My So Called Life

I was thinking for the month of May, because we celebrate mom, I would share a couple of stories about moms. I'll start with me.

I think that my favorite thing about Poppy Haus is that I get to write a little everyday.  When you spend the majority of your time making light sabers out of cardboard tubes, discussing the yuck-factor of green beans, refereeing fights, often while in a state of mild sleep deprivation from the never ending series of nightmares and stomach flu you start to go batty, and at least for me, my brain gets a little mushy. This last part accounts for most of my typos. The act of writing something, even if it's instructions on how to make oatmeal pancakes forces me to consider my words, and taps into the part of my brain once reserved for term papers and event proposals.  When I was a little girl, I used to make colored pencil paper books about the things that interested me, like dinosaurs or ponies. I'd put little facts about them under the detailed drawings. I liked to take pictures with my 110-film camera and make photo-journals of our backyard.  In 1986 when the space shuttle Challenger exploded, much like Punky Brewster, I was heartbroken, so I sat down at our Commodore 64 and typed out a story about the accident from the perspective of a kid. You wouldn't know it from meeting me, but I've always been little bit shy, and I think from the beginning, I've felt more comfortable expressing myself with written words.

I haven't talked about this much before, but I've found that one of the drawbacks of being a stay-at-home mom is that you don't have a professional identity, as in "I'm a writer", nor do you ever have the need for an out-of-office reply on your email.  It's a non-stop job being a mom (employed or not), and it's mentally taxing, but when you don't get to change gears and identities when you walk out the door in the morning you lose the ability to step out into the world on your own.  I shower, I promise you, and I try not to wear yoga pants unless I'm actually doing yoga, but some days I don't get to do much more outside the confines of our house than drive my minivan around and go to the grocery store.  It's also really gratifying to bring home the bacon.  As it turns out, being a mom is not a paid position.  

We made the decision that I would stay home with the kids after Wylie was born.  Before that I had been working just short of full-time managing a showroom in San Francisco, while co-managing a small business in the off-hours, often late at night, or on the weekends. Now with two kids, the expense of full-time daycare or a nanny-share, an after-school program, coupled with the the logistics and costs of activities, lessons, and summer camps, seemed to outweigh the advantage of the money we'd retain after doling it all out every month. The hassle of negotiating the morning routine myself considering my husband's early work day and erratic evening schedule (he's a high school principal) sealed the deal.  I would be a stay-at-home mom. I would eventually give up the business that I'd been working at for several years. I'd like to say I did it for them, but really I did it for myself. I was burnt out trying to make it work, and life has been easier ever since I committed to staying home. Even though we can't take big family vacations or have a gym membership, and we've had to put our plan buying a house on hold, I think it was the right decision.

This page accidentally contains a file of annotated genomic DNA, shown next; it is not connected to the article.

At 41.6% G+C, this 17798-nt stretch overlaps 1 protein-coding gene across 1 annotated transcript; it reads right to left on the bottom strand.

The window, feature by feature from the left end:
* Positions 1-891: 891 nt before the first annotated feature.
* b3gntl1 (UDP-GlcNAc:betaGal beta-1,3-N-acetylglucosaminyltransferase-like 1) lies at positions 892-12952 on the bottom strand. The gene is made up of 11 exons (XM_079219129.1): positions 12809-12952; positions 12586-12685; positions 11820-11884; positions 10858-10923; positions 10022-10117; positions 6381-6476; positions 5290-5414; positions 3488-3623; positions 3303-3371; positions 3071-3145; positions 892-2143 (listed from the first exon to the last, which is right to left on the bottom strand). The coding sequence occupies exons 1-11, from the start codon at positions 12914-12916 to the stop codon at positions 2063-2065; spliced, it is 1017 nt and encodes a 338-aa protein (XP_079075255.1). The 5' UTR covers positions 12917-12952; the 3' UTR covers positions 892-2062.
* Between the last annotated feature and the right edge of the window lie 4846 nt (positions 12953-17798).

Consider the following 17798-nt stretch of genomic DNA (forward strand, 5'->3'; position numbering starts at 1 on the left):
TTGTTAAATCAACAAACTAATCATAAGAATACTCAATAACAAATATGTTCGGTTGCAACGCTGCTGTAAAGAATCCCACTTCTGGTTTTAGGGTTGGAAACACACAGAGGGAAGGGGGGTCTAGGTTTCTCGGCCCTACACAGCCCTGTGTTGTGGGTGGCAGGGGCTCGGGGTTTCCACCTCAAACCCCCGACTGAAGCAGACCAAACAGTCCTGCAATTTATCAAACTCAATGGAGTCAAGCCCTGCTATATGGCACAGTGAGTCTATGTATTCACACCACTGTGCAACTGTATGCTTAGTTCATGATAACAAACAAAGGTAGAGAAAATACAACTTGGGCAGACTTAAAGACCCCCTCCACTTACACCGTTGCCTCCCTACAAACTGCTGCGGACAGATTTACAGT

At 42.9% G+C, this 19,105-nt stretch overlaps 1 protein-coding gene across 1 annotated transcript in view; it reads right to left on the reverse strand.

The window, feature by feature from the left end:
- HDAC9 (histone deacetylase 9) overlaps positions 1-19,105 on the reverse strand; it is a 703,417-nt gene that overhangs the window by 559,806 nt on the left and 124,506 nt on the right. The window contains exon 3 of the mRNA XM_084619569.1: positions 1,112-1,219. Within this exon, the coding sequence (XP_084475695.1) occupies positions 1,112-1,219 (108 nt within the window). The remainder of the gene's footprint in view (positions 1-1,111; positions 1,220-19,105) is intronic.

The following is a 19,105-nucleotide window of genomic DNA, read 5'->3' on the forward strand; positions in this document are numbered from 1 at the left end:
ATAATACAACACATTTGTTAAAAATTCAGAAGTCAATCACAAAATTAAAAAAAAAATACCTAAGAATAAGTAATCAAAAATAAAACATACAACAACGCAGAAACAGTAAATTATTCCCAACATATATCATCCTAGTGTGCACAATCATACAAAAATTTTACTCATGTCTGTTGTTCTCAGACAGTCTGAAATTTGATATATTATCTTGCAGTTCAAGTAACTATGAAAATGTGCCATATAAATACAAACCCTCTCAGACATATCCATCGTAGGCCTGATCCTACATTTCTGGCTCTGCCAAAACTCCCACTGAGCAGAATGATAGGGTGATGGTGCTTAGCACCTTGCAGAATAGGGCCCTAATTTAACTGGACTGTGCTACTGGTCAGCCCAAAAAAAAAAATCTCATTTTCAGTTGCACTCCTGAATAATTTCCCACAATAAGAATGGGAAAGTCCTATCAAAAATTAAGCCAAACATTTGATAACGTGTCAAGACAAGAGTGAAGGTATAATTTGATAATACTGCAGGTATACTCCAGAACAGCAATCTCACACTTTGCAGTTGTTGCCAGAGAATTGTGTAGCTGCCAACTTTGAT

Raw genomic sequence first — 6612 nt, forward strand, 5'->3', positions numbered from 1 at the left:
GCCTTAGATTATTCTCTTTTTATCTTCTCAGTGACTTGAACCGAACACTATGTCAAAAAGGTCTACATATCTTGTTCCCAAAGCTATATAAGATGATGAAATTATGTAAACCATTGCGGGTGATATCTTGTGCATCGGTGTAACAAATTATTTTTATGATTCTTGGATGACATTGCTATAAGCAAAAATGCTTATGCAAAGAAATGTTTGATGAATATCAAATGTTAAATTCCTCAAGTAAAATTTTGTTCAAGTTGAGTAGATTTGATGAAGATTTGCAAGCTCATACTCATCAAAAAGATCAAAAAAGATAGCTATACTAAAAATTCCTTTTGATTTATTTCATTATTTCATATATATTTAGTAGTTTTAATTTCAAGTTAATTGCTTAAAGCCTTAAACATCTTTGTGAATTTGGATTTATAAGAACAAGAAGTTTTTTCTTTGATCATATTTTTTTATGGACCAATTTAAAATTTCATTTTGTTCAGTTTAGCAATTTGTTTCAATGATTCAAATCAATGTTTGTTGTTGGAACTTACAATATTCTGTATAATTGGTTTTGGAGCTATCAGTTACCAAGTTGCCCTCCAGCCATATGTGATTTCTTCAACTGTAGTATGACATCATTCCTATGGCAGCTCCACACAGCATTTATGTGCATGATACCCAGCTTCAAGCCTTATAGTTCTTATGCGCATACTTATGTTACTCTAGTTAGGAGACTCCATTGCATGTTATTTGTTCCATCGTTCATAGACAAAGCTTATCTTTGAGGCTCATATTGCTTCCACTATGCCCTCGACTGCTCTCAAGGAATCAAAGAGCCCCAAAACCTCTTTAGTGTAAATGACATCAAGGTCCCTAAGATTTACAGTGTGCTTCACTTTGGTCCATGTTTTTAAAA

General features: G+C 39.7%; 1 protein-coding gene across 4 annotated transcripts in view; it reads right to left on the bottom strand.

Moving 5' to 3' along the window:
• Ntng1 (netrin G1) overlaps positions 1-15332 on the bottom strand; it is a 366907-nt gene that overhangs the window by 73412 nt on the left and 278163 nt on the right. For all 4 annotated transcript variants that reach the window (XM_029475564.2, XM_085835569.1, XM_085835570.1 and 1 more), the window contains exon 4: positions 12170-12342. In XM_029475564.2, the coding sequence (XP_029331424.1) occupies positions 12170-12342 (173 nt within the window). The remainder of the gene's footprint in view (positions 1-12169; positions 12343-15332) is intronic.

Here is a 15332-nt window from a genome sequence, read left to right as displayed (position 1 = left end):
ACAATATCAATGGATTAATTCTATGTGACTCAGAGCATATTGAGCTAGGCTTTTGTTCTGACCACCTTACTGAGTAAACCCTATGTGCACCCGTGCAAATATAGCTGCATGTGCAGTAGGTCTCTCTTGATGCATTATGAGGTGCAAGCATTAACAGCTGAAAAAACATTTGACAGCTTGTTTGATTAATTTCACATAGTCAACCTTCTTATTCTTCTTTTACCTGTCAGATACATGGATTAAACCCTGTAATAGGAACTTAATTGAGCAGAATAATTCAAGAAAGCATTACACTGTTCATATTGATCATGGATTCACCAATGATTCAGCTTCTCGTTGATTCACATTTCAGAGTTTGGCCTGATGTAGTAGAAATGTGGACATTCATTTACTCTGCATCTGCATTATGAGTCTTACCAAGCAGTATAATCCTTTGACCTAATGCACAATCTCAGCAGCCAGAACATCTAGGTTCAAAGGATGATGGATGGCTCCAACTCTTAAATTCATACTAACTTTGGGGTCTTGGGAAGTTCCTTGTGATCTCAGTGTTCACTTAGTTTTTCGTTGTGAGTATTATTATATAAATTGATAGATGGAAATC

I'm also convinced that writing this blog has actually made me a better mom, and a much happier person. I get to spend my time at home with the kids, but I also get to create something of value that gives me a little bit of that other identity I so crave.  The simple act of writing a little every day, taking pictures, working on recipes, designing projects and sharing them with people is a very satisfying way to make my way through this experience staying home while they are very young. I also like that I get to collaborate with my kids.  They love to make things, and to see themselves in the pictures, and they are mostly good sports when I ask them to wash their hands and put on a clean shirt to taste a bowl of soup. It seems that they like living this way; our house being half test-kitchen, half Etsy shop. And while I know this time as a young family is fleeting, we will always have this to look back on.